In this special guest feature, Eric Bussy, Worldwide Corporate Marketing and Product Management Director at Esker, discusses the importance of machine learning for enabling back office processes. Eric is responsible for the development of strategic products, services and solutions. He joined Esker in 2002 as Director of Marketing Communications, and in 2005, extended his responsibilities to include product management.
Many businesses have yet to understand the full potential of machine learning and cognitive computing for back office processes. The benefits range far beyond simply increased productivity and faster supply chains. Today’s advanced algorithms have the computational power and speed to gather, analyze and manage vast repositories of data. As the Internet of Things (IoT) transitions from theoretical to practical application, information harvested at every touch point in business operations will provide opportunities for insights into areas no traditional analysis has yet explored. The amount of data is too vast for humans to adequately mine and leverage. The key to gaining those insights—and keeping pace with competitors—is machine learning.
Where once we associated automation with standard manufacturing processes, it’s knowledge workers who stand the most to gain from advances in machine learning. From finance to healthcare to retail, automation will soon be critical to document-heavy industries. A recent McKinsey report said predictable manual processes, especially data processing, are among the activities that most lend themselves to automation. The potential to streamline the collection and processing of data is nearly unlimited. And it starts with back office document management.
For the purposes of discussing document processing automation, it’s more appropriate to refer to machine learning as auto-learning. Like almost all emerging tech, it’s cloud technology that enables the practical use of advances in auto-learning. Prior to the cloud, document processing automation took a very basic approach. Systems would build an ever-growing knowledge database around users’ habits. Over time, this rudimentary automation could make changes that the user would have made automatically, similar to autocorrect systems in word processing programs.
But this static data extraction method has limits. OCR is highly dependent on document quality and the use of specific fonts; handwriting is nearly impossible for it to convert. It recognizes characters falsely, sometimes failing to extract them at all. These limitations require manual correction, which puts strict boundaries on the amount of increased efficiency for office processes such as sales order processing.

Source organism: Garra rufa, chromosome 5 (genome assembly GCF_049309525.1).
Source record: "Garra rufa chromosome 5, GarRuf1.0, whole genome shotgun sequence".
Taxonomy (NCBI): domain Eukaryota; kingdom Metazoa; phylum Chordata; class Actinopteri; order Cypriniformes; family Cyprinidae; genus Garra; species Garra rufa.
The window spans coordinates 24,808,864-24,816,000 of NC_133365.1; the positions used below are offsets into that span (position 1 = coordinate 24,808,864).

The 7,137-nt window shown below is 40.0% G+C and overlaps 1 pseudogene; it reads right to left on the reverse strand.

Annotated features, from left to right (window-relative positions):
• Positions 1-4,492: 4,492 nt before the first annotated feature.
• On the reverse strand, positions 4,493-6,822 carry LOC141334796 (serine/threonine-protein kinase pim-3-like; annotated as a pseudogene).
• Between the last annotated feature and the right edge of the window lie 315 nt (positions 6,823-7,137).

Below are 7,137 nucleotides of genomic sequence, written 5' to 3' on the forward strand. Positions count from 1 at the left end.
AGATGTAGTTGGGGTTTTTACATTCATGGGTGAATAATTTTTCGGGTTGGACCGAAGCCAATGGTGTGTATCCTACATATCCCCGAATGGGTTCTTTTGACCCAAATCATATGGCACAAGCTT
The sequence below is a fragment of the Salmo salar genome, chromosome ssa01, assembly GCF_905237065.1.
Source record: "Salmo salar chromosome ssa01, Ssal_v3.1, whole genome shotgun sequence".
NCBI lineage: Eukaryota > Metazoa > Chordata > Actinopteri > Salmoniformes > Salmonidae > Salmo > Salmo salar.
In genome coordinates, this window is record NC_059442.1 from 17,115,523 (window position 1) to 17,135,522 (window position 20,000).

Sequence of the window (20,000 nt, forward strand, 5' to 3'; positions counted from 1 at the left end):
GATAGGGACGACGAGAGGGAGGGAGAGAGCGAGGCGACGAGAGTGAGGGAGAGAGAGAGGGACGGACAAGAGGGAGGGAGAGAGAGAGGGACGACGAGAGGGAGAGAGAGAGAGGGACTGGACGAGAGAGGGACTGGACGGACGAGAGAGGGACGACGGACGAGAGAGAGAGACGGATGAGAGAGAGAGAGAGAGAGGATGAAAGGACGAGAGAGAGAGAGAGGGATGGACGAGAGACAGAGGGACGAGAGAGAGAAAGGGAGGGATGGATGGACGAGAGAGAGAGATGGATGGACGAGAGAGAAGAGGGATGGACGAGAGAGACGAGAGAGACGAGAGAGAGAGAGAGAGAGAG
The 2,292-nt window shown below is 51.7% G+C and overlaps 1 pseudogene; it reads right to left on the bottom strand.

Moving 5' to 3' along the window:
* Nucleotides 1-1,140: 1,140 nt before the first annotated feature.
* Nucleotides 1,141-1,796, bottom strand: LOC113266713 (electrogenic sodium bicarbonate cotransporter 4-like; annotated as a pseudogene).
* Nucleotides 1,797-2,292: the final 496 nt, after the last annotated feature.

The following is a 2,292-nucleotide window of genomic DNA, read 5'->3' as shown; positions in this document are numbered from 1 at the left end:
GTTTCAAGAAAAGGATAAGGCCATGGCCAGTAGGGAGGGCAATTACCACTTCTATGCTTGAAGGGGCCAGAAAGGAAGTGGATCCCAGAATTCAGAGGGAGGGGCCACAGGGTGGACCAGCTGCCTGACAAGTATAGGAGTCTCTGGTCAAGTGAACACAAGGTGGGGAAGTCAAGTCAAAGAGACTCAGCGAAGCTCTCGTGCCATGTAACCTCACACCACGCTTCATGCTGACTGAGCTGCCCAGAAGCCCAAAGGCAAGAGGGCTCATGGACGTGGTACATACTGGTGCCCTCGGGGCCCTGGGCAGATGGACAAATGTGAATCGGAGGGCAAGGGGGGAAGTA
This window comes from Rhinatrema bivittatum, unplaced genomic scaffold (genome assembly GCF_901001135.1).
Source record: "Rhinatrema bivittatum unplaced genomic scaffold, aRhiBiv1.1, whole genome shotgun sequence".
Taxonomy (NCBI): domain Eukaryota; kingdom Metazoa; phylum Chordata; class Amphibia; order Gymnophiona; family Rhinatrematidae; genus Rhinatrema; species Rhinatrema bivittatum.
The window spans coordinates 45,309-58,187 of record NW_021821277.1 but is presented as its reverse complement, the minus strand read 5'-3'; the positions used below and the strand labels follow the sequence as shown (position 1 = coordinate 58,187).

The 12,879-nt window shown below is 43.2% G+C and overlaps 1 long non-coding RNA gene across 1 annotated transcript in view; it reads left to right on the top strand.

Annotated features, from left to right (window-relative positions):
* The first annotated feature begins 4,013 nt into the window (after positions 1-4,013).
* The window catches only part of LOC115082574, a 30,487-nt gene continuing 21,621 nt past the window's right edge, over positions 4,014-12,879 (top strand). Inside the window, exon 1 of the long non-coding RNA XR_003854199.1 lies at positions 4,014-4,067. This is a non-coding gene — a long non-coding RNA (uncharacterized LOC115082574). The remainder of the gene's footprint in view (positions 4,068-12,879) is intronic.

Auto-learning takes this compute intelligence to the next level by completing tasks the user once did manually rather than just correcting data that was entered by hand. Like the first generation of automation, these cognitive processes take time to learn from data that users input repeatedly, such as customer orders. The system detects recurring patterns to make sense of data that didn’t make sense to it before, making note of specific keywords commonly associated with each field. The system automatically recognizes the keywords and searches for the appropriate related data to fill the field. Unlike previous iterations of document process automation, the goal of auto-learning systems is to extract certain data elements without any user intervention.
It’s flexible data extraction rather than static, and the system becomes more “intelligent” and efficient over time. In essence, it learns from its mistakes just like humans. Unlike humans, however, once that mistake is corrected, it doesn’t make it again. As the system learns, it more accurately extrapolates document content from each modification. For example, if a customer service representative (CSR) corrects the value of an inferred field, an auto-learning system refines the header data according to the data in a set of areas in the document, or from the data source itself. With every correction, the system learns more and becomes more accurate. As computational algorithms become more advanced, the system learns quicker and provides deeper operational insights.
In its 2016 Hype Cycle for Emerging Technologies, analyst firm Gartner placed machine learning at the pinnacle of its expectation peak, and predicts that within two to five years it will have reached widespread mainstream adoption. In fact, smart machine technologies are predicted to give rise to the most disruptive class of technologies over the next decade. Organizations will be able to adapt faster and predict trends more accurately. The speed of business is going to increase to a point where those who fail to implement machine learning early enough will undoubtedly be left behind.
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